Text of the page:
Trunk asymmetry in juveniles
Orthopaedic Department, "Thriasio" General Hospital, G. Gennimata Av. 19600, Magoula, Attica, Greece
Scoliosis 2008, 3:13 doi:10.1186/1748-7161-3-13Published: 23 September 2008
Trunk asymmetry (TA) is a common phenomenon in children, but its incidence in juveniles is not known. The present cross sectional study reports TA in normal juveniles and provides data which describe the evolution of TA from early childhood to adolescence.
Materials and methods
The scoliometer readings in both standing and sitting forward bending position (FBP) of 3301 children, (1645 boys, and 1656 girls) aged from 3 to 9 years old were studied. TA was quantified by measuring angle of trunk rotation (ATR) and children were categorized as symmetric (ATR = 0°), mild asymmetric (ATR 1° – 6°) and severely asymmetric (ATR ≥ 7°). The difference of TA between standing and sitting FBP as well as differences between boys and girls in frequency of TA were also calculated. The scoliometer readings were analyzed by age to reveal at which age the juvenile pattern of TA changes into the adolescent one.
74.2% of boys and 77% of girls were symmetric (ATR = 0°) in the thoracic region in standing FBP, while 82.7% of boys and 84.1% of girls were symmetric in the thoracic region in sitting FBP. Juvenile girls are more symmetric than boys but severe TA was found almost the same between the two genders. A significant reduction in the frequency of mild TA from standing into sitting FBP, in all the examined regions in both boys and girls was found, but in severe TA this reduction is very small. Analysing scoliometer readings by age it appears that significant TA changes take place between 8–9 years of age for boys and between 6–7 and 8–9 years for girls. TA in boys is changing into the adolescent pattern at a later age than in girls.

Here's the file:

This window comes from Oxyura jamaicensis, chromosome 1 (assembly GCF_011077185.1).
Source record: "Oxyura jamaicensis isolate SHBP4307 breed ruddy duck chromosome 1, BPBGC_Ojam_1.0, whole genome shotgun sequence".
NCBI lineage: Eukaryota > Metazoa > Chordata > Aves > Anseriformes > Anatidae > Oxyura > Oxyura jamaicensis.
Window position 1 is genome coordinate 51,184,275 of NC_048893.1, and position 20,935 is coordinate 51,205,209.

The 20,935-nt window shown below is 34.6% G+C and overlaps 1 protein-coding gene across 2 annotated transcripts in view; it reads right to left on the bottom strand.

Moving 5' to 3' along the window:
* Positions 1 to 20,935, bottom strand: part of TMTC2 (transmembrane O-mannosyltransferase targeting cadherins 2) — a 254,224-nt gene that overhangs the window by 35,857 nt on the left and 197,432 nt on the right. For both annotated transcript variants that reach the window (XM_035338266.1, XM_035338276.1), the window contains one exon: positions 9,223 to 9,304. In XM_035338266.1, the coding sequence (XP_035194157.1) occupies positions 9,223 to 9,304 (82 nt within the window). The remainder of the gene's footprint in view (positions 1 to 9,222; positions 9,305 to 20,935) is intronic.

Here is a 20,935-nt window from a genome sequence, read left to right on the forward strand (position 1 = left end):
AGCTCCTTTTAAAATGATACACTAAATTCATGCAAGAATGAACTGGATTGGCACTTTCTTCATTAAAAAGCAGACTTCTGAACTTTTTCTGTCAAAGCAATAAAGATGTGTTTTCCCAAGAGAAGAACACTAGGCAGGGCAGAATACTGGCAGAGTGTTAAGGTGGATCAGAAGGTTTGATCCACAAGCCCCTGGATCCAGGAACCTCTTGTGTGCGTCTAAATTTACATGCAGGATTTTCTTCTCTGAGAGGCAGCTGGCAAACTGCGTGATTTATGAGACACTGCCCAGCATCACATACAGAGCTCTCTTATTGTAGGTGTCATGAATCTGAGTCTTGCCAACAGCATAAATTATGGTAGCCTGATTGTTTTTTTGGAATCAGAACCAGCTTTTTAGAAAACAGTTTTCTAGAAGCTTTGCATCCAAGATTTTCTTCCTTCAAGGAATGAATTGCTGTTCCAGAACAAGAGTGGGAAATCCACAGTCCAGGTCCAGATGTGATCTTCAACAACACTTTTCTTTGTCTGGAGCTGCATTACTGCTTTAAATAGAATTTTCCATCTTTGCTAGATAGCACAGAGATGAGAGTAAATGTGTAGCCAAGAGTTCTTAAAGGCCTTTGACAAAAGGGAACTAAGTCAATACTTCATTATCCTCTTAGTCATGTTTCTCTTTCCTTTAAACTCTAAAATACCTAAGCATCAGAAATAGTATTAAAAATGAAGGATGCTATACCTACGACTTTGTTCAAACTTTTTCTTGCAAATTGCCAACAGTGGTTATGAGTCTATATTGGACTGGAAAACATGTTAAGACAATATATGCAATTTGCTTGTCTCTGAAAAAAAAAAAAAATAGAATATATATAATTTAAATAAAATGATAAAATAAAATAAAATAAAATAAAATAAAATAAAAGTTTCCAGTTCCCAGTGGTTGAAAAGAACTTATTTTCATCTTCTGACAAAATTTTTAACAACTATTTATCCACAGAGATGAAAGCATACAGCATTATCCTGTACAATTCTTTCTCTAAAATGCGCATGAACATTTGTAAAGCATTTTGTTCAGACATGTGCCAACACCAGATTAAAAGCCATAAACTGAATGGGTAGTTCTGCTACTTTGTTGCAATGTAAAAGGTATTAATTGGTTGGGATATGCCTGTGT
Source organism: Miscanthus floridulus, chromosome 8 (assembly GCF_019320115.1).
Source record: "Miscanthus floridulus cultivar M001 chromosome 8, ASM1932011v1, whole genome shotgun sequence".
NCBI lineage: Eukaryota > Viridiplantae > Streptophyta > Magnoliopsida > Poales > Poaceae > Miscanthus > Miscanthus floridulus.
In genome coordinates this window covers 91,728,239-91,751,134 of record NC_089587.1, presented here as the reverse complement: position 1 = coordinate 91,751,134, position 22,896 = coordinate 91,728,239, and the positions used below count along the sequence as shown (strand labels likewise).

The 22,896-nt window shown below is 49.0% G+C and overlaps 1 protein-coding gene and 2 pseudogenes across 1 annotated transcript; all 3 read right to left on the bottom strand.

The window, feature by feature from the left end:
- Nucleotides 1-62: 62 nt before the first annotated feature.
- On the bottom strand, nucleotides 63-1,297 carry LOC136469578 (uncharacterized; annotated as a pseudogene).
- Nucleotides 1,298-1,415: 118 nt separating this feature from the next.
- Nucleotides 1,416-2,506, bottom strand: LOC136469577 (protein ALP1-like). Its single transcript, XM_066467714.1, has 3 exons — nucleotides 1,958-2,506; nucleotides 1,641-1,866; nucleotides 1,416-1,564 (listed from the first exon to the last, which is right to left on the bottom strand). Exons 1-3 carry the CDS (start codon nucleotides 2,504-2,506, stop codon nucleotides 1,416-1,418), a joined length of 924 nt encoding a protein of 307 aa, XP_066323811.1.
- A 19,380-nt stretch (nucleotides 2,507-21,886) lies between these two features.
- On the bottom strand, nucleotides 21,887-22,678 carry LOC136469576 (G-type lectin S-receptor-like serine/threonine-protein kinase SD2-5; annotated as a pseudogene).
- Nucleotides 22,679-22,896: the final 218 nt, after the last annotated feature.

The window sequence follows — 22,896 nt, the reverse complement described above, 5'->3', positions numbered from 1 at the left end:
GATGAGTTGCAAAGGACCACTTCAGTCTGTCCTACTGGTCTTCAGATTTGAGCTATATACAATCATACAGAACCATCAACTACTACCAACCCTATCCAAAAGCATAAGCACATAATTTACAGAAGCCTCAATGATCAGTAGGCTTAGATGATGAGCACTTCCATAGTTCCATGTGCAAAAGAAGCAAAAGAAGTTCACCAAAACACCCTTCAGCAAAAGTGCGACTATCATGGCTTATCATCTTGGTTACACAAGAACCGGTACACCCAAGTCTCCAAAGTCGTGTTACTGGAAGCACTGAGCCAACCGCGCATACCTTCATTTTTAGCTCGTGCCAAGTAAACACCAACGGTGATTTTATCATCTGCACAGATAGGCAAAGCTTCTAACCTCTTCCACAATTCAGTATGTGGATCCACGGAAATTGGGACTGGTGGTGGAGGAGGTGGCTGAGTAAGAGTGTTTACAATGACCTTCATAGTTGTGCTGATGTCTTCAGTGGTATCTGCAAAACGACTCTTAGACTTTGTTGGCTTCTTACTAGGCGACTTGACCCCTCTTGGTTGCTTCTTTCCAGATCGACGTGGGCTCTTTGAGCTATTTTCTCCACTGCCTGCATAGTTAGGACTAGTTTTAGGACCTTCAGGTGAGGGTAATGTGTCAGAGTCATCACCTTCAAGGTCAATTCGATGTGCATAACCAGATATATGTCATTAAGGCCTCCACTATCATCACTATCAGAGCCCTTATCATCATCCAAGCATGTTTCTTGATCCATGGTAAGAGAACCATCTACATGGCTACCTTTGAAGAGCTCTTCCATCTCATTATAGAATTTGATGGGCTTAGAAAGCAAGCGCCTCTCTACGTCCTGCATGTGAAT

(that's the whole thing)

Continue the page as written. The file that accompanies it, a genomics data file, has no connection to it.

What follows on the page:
Juveniles were found more symmetric than adolescents, who were studied previously in a different study. Furthermore, juvenile girls were found more symmetric than boys. Juvenile TA pattern seems to be in accordance with the higher incidence of juvenile idiopathic scoliosis in boys. Furthermore, severe TA, which could be correlated with a scoliotic curve, was found to be more common to the left side. The present report provides information about the variability of back morphology in normal juveniles. The amount of TA in children is the indicator for referral and further orthopaedic assessment if a spinal curve is detected, but can also be used as a baseline for further research on idiopathic scoliosis aetiology.